The StarCraft 2 AI that kicked ass in January is joining the European competitive ladder

(Image credit: Blizzard)

AlphaStar is an AI designed by Google's DeepMind that's bulit specifically to play StarCraft 2, and it's very good at the job. Earlier this year it delivered an all-around ass-kicking to a couple of StarCraft 2 pros, and now it's ready to kick your ass, too.

As part of the ongoing research into artificial intelligence, AlphaStar will soon begin playing a "small number" of games on the StarCraft 2 competitive ladder in Europe. The AI will play anonymously, so human players won't know when they're facing it, and wins and losses against AlphaStar will impact MMR the same way as they do against humans.

"Having AlphaStar play anonymously helps ensure that it is a controlled test, so that the experimental versions of the agent experience gameplay as close to a normal 1v1 ladder match as possible," Blizzard explained. "It also helps ensure all games are played under the same conditions from match to match. DeepMind will release the research results in a peer-reviewed scientific paper along with replays of AlphaStar's matches."

Multiple experimental variants of AlphaStar will take part in the test and it will play 1v1 matches only, as, and against, all three factions in the game. It will perceive the map using a "camera-like view" and won't have access to anything happening outside the visible map area. It will also have tighter restrictions imposed on its actions per minute and per second than it did in its January matches.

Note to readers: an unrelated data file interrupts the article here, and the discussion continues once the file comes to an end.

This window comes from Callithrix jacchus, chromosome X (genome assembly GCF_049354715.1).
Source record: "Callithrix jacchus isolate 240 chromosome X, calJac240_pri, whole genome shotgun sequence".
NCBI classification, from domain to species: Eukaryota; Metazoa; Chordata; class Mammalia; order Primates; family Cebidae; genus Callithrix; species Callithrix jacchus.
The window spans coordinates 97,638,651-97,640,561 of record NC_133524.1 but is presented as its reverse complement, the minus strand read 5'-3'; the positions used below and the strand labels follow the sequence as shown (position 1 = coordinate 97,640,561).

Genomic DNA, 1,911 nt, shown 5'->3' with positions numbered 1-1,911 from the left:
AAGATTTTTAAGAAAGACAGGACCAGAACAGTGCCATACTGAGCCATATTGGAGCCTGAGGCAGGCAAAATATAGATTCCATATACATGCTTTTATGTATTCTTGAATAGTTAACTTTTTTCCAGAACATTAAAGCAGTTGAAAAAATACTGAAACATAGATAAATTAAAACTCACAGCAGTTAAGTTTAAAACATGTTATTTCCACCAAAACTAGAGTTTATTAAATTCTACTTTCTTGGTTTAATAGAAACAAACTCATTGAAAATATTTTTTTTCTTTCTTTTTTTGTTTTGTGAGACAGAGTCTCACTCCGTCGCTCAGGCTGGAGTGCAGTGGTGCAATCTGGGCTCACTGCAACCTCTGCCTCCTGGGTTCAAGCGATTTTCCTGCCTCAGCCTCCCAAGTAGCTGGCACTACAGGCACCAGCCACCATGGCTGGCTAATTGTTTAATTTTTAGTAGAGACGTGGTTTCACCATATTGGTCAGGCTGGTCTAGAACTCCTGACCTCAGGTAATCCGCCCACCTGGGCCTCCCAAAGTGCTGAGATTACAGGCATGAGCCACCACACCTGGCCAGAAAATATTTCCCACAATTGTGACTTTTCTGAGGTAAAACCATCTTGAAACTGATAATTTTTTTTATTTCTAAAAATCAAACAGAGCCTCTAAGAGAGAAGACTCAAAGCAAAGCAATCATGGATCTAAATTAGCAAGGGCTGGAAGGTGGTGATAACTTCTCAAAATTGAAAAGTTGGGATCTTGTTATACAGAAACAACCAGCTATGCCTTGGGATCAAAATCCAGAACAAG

The AlphaStar AI test will be opt-in, so you'll have to click the appropriate button on the in-game popup when it appears if you want an ass-kicking. The specific start date for AlphaStar's competitive career and the number of games it will play is not being revealed, in order to help preserve its anonymity. Good luck! I suspect you'll need it.

Andy Chalk

Andy has been gaming on PCs from the very beginning, starting as a youngster with text adventures and primitive action games on a cassette-based TRS80. From there he graduated to the glory days of Sierra Online adventures and Microprose sims, ran a local BBS, learned how to build PCs, and developed a longstanding love of RPGs, immersive sims, and shooters. He began writing videogame news in 2007 for The Escapist and somehow managed to avoid getting fired until 2014, when he joined the storied ranks of PC Gamer. He covers all aspects of the industry, from new game announcements and patch notes to legal disputes, Twitch beefs, esports, and Henry Cavill. Lots of Henry Cavill.